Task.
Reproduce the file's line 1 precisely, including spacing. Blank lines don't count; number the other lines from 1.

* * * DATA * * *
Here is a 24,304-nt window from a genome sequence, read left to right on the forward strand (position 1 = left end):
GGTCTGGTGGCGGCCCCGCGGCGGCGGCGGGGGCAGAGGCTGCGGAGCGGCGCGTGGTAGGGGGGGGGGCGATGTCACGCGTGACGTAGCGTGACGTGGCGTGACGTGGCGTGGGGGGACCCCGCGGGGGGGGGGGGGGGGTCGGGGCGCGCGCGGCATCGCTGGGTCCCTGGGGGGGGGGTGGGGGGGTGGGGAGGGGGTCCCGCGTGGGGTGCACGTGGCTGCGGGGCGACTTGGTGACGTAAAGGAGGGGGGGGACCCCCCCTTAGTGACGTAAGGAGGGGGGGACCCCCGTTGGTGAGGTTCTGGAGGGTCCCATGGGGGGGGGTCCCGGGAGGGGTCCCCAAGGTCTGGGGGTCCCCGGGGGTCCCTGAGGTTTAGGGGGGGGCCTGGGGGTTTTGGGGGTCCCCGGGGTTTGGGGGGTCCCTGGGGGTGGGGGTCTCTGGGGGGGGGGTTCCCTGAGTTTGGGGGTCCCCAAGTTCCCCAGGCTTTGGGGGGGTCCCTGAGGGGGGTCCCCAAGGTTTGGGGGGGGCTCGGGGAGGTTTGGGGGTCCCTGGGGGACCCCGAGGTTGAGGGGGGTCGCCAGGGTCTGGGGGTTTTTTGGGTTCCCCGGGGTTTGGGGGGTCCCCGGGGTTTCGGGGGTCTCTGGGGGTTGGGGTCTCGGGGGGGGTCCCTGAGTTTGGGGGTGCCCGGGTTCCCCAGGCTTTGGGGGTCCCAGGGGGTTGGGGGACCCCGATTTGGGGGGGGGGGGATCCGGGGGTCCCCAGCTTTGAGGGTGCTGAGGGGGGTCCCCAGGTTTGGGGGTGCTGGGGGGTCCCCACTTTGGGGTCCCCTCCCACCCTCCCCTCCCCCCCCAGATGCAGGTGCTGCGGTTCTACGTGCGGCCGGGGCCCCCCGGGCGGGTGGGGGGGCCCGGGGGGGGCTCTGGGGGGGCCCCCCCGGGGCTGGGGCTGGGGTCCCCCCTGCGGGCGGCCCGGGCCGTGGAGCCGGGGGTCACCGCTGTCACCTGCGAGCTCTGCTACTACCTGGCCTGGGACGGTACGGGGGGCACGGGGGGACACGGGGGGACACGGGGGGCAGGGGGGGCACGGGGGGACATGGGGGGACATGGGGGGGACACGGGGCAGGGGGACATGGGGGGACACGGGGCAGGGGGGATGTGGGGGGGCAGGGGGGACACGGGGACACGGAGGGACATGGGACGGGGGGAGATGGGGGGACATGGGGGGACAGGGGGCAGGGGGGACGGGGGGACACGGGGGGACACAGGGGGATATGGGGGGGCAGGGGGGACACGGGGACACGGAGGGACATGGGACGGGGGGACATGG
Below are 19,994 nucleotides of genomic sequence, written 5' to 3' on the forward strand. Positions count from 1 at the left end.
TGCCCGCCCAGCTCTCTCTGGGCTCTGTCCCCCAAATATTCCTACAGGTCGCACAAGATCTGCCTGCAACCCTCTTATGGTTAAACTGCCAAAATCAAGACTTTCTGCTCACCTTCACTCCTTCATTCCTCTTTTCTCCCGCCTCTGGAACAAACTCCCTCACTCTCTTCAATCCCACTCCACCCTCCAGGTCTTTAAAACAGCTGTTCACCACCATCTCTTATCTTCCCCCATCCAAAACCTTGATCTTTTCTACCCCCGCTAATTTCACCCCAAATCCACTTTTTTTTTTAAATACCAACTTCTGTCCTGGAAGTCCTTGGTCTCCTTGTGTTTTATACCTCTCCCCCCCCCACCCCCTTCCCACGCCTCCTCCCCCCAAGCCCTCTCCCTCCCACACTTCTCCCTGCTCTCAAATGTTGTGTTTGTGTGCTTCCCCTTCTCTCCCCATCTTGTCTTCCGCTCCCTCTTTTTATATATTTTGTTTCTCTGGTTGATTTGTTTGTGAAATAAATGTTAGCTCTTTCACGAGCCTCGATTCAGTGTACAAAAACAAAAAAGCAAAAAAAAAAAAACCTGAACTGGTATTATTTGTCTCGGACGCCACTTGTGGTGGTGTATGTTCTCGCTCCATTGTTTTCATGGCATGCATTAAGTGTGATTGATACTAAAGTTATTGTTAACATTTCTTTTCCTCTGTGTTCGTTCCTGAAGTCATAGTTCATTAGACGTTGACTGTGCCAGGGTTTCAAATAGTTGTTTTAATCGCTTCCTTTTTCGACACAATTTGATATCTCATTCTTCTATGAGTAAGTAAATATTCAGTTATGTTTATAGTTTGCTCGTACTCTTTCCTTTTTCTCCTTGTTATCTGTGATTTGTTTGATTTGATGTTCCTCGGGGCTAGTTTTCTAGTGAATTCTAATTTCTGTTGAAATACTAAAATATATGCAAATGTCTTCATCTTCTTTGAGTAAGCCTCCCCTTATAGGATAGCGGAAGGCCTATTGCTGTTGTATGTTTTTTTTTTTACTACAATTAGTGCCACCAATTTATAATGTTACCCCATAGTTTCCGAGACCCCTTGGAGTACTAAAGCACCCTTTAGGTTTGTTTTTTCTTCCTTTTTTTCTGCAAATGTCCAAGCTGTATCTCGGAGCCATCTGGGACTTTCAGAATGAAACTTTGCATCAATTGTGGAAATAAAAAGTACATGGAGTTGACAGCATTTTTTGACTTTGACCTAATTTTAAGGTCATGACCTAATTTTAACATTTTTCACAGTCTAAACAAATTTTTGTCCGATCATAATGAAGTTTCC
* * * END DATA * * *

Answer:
Here is a 24,304-nt window from a genome sequence, read left to right on the forward strand (position 1 = left end):